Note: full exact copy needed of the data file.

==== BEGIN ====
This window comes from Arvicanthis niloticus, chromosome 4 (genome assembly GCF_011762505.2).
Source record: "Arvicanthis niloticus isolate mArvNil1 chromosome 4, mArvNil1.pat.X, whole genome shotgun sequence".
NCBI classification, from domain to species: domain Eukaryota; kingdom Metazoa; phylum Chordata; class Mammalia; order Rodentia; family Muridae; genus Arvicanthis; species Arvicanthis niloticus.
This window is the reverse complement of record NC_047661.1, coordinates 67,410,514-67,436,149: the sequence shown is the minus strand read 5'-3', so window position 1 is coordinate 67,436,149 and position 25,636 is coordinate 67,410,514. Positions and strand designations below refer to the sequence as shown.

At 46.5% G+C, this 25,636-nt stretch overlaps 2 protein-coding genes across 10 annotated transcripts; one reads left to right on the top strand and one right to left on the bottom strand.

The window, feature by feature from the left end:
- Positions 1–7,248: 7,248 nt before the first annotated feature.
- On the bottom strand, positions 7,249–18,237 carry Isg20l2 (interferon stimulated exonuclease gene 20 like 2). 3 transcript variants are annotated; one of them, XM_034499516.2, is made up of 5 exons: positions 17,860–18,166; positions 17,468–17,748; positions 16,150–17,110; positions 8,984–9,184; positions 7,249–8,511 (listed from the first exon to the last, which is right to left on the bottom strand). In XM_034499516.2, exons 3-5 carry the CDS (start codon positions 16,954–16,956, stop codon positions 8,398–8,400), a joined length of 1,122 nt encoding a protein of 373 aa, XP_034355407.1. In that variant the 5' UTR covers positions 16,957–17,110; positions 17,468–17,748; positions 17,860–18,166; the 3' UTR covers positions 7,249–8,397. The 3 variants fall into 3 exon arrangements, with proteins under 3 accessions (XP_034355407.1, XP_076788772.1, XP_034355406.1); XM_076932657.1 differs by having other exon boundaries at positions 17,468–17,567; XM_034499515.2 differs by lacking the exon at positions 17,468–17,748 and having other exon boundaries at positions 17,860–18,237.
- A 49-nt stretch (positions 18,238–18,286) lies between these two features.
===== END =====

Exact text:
This window comes from Arvicanthis niloticus, chromosome 4 (genome assembly GCF_011762505.2).
Source record: "Arvicanthis niloticus isolate mArvNil1 chromosome 4, mArvNil1.pat.X, whole genome shotgun sequence".
NCBI classification, from domain to species: domain Eukaryota; kingdom Metazoa; phylum Chordata; class Mammalia; order Rodentia; family Muridae; genus Arvicanthis; species Arvicanthis niloticus.
This window is the reverse complement of record NC_047661.1, coordinates 67,410,514-67,436,149: the sequence shown is the minus strand read 5'-3', so window position 1 is coordinate 67,436,149 and position 25,636 is coordinate 67,410,514. Positions and strand designations below refer to the sequence as shown.

At 46.5% G+C, this 25,636-nt stretch overlaps 2 protein-coding genes across 10 annotated transcripts; one reads left to right on the top strand and one right to left on the bottom strand.

The window, feature by feature from the left end:
- Positions 1–7,248: 7,248 nt before the first annotated feature.
- On the bottom strand, positions 7,249–18,237 carry Isg20l2 (interferon stimulated exonuclease gene 20 like 2). 3 transcript variants are annotated; one of them, XM_034499516.2, is made up of 5 exons: positions 17,860–18,166; positions 17,468–17,748; positions 16,150–17,110; positions 8,984–9,184; positions 7,249–8,511 (listed from the first exon to the last, which is right to left on the bottom strand). In XM_034499516.2, exons 3-5 carry the CDS (start codon positions 16,954–16,956, stop codon positions 8,398–8,400), a joined length of 1,122 nt encoding a protein of 373 aa, XP_034355407.1. In that variant the 5' UTR covers positions 16,957–17,110; positions 17,468–17,748; positions 17,860–18,166; the 3' UTR covers positions 7,249–8,397. The 3 variants fall into 3 exon arrangements, with proteins under 3 accessions (XP_034355407.1, XP_076788772.1, XP_034355406.1); XM_076932657.1 differs by having other exon boundaries at positions 17,468–17,567; XM_034499515.2 differs by lacking the exon at positions 17,468–17,748 and having other exon boundaries at positions 17,860–18,237.
- A 49-nt stretch (positions 18,238–18,286) lies between these two features.